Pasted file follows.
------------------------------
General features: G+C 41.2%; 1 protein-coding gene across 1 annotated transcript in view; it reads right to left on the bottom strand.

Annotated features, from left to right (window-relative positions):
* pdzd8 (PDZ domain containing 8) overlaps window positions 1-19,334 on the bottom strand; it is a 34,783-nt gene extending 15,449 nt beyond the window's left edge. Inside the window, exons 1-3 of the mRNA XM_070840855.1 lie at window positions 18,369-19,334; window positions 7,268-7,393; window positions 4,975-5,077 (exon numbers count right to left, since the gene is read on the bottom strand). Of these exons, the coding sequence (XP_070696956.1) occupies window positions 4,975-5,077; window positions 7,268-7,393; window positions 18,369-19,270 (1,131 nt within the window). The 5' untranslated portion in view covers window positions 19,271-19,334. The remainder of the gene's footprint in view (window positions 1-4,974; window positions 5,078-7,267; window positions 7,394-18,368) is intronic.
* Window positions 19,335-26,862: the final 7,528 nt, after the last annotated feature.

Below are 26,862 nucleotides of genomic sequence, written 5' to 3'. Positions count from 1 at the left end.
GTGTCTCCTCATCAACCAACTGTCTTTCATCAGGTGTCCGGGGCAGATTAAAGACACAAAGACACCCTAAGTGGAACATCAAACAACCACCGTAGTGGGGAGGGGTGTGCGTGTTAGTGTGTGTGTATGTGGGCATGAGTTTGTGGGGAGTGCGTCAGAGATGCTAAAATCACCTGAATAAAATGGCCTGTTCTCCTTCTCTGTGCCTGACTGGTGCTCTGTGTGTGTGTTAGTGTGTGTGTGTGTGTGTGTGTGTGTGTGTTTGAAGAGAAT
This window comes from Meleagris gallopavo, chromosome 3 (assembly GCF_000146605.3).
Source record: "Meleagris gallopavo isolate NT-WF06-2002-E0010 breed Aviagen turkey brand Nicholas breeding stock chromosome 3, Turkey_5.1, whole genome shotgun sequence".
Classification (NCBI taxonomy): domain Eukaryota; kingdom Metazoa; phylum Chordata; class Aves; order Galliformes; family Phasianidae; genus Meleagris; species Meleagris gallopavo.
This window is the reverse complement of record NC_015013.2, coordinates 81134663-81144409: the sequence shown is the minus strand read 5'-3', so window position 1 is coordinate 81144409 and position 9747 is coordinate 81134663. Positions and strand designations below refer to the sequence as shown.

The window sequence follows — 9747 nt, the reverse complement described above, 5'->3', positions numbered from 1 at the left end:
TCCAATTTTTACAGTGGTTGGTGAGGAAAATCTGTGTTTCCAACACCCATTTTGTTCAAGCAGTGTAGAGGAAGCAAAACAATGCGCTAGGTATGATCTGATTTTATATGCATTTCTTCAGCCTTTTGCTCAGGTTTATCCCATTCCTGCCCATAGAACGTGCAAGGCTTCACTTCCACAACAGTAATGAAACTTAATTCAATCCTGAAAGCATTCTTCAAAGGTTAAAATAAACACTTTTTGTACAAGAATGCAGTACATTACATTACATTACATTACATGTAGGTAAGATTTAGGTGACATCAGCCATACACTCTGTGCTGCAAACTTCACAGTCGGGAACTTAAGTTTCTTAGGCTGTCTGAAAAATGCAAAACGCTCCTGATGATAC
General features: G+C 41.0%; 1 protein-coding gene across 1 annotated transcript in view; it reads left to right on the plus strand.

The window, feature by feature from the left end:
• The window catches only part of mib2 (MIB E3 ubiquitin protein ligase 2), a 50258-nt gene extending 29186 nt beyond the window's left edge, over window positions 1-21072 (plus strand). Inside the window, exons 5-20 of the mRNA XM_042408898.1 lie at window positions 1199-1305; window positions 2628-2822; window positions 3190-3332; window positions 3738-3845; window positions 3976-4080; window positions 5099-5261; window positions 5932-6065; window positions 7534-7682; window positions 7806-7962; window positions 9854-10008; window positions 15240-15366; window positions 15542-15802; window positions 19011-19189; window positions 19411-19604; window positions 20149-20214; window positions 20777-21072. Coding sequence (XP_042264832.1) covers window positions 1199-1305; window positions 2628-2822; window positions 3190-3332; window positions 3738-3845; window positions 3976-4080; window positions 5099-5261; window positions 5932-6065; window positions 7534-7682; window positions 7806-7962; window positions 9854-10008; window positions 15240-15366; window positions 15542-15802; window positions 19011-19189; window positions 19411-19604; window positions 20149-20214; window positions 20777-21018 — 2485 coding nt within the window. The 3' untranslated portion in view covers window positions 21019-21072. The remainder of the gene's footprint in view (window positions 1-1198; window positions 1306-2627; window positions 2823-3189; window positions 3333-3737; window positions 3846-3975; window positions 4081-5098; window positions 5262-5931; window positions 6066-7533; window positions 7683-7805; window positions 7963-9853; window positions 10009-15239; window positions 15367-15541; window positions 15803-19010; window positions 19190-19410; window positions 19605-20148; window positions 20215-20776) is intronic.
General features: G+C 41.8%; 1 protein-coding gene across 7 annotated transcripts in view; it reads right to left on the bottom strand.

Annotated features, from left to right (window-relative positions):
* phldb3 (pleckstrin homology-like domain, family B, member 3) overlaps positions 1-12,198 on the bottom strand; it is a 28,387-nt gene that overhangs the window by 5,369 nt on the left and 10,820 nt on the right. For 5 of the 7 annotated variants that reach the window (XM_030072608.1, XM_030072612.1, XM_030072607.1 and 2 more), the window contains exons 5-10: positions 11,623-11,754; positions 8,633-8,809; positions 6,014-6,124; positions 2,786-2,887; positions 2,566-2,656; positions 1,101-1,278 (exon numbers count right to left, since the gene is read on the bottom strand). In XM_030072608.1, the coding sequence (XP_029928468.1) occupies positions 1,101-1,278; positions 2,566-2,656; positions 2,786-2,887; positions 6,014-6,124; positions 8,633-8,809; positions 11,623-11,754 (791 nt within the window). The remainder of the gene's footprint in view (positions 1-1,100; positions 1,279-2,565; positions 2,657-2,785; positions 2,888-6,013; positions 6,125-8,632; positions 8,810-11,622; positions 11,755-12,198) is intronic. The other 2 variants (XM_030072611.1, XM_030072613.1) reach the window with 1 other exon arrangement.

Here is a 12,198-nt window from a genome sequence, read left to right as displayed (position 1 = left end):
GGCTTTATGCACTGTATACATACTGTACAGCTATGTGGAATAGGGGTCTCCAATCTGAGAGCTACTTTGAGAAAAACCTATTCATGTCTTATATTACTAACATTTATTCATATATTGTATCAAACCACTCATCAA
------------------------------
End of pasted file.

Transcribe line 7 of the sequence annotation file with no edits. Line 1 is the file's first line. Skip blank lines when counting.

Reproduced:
This window comes from Meleagris gallopavo, chromosome 3 (assembly GCF_000146605.3).